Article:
This report from the Williams Institute documents the levels of poverty among lesbian, gay, and bisexual (LGB) Americans. A severe global recession has brought heightened attention to poverty in the United States as the poverty rate rose over time, leveling off at 15.0% in 2011. Recent U.S. Census Bureau data demonstrates the persistence of higher poverty rates for African Americans, Latinos, Asian Americans, children, single mothers, people with disabilities, and other groups, for example. An earlier Williams Institute study and other research showed that lesbian, gay, and bisexual (LGB) people were also more vulnerable to being poor, and this study updates and extends that earlier report.
This study draws on recent data from four datasets to estimate recent poverty rates for LGB people in all walks of life: same-sex couples (2010 American Community Survey), LGB people aged 18-44 (2006-2010 National Survey of Family Growth), LGB adults in California (2007- 2009 California Health Interview Survey) and single LGBT-identified adults (2012 Gallup Daily Tracking Poll).
The LGB poverty data help to debunk the persistent stereotype of the affluent gay man or lesbian. Instead, the poverty data are consistent with the view that LGB people continue to face economic challenges that affect their income and life chances, such as susceptibility to employment discrimination, higher rates of being uninsured, and a lack of access to various tax and other financial benefits via exclusion from the right to marry.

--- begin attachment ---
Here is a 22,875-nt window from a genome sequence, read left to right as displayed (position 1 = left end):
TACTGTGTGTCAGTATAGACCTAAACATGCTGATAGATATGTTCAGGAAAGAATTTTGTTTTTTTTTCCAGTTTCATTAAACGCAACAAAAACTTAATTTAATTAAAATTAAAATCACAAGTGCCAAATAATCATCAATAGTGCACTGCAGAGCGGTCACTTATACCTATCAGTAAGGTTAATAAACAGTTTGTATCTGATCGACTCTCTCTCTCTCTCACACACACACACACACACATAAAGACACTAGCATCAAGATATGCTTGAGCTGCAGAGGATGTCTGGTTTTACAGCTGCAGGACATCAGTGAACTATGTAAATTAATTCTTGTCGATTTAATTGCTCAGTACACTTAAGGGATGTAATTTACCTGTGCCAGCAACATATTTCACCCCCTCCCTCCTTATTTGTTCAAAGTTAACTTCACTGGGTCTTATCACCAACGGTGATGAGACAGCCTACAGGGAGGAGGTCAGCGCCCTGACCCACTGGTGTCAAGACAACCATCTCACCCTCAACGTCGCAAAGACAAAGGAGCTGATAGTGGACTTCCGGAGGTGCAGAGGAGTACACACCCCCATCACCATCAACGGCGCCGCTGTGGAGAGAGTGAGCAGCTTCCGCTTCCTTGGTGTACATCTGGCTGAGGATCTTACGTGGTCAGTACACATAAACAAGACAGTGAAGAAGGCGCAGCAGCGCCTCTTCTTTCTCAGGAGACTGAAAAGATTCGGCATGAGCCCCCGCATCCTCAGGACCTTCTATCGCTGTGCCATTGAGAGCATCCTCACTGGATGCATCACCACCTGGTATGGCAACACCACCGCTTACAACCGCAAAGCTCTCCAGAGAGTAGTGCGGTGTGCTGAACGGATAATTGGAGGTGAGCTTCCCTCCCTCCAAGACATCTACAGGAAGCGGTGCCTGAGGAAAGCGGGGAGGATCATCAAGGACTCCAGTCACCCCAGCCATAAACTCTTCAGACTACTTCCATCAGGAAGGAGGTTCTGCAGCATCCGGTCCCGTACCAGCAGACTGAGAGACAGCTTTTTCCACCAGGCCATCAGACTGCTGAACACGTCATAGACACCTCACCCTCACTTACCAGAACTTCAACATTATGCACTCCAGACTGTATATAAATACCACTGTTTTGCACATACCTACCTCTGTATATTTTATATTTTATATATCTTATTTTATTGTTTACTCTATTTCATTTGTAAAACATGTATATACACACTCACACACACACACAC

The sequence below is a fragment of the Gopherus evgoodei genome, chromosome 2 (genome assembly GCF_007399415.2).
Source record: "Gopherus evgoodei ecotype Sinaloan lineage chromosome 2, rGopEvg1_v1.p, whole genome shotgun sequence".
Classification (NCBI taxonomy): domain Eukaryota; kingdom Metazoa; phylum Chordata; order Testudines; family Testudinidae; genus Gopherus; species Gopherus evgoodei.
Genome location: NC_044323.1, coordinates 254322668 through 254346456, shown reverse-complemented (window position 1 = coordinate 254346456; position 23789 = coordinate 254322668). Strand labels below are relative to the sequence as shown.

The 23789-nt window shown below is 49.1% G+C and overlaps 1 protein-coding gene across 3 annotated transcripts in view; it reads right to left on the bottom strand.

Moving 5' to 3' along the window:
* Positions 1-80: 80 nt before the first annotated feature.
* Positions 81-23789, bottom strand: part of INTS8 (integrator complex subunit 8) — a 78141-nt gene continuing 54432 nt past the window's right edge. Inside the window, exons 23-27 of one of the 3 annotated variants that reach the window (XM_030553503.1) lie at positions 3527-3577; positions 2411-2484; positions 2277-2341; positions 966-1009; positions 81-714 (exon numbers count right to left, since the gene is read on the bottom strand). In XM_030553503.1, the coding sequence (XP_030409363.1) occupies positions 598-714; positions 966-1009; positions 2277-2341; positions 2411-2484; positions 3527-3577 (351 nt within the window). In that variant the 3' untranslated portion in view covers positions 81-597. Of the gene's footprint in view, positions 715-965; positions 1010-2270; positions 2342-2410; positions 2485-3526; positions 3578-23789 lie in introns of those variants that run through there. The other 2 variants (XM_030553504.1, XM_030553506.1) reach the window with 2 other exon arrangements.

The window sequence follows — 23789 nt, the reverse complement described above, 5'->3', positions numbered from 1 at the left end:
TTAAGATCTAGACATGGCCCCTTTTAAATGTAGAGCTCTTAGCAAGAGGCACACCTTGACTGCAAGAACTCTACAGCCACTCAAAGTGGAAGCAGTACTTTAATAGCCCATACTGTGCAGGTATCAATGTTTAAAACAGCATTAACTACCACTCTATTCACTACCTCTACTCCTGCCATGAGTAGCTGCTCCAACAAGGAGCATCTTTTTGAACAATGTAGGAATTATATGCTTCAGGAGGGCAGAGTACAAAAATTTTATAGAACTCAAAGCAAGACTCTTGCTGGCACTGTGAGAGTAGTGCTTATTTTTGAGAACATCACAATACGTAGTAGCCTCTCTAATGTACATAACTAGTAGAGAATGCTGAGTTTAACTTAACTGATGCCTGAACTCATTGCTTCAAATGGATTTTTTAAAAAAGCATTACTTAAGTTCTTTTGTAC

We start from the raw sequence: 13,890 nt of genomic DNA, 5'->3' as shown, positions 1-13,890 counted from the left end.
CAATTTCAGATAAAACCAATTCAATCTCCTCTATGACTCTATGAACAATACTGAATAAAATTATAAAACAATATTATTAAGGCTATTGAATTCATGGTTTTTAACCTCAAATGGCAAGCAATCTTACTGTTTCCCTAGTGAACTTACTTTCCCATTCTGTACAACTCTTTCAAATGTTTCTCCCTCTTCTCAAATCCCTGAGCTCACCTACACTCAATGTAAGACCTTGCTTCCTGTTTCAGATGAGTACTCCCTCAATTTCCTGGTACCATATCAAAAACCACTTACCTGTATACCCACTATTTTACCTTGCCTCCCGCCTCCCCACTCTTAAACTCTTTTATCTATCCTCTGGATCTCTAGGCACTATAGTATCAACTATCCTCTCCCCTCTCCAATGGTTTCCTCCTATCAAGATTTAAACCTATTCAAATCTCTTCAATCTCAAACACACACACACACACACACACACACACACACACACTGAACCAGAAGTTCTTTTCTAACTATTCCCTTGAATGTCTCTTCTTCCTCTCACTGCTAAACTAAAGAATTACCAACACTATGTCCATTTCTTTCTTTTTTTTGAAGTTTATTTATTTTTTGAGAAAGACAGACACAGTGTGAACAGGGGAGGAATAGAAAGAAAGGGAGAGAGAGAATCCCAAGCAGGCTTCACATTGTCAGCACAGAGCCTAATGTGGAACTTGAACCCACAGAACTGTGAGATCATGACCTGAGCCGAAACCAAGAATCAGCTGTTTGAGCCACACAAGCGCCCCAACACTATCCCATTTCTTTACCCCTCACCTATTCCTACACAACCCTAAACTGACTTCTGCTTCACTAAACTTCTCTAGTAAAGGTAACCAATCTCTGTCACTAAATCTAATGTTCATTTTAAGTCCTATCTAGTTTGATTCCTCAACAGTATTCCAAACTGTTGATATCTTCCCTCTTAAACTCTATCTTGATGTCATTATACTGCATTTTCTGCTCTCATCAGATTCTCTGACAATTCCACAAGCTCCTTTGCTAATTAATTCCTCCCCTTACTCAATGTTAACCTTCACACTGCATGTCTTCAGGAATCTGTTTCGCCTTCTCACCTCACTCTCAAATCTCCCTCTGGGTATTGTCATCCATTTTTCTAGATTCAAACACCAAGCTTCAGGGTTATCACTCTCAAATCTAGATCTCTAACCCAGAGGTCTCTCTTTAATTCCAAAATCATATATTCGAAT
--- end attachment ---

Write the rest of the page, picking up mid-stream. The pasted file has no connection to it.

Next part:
Among some of the findings in this report:
- African Americans in same-sex couples have poverty rates at least twice the rate for different-sex married African Americans. African American men in same-sex couples are more than six times more likely to be poor than White men in same-sex couples, and African American women with female partners are three times more likely to be poor than are White women with female partners. The difference in poverty rates for black and white couples is disproportionately higher in same-sex compared to different-sex couples.
- Poverty rates for women in same-sex couples are higher than married couples’ rates in the central part of the United States, in New England, and outside of large metropolitan areas.
- Poverty rates for men in same-sex couples are much lower in large metropolitan areas than rates for married different-sex couples.
- Low levels of education tend to increase poverty more for women in same-sex couples than for men.
- Women in same-sex couples are more likely to be among the “working poor,” with higher poverty rates than for men in same-sex couples or different-sex married couples.
- Women in same-sex couples who have a disability are more likely to be poor.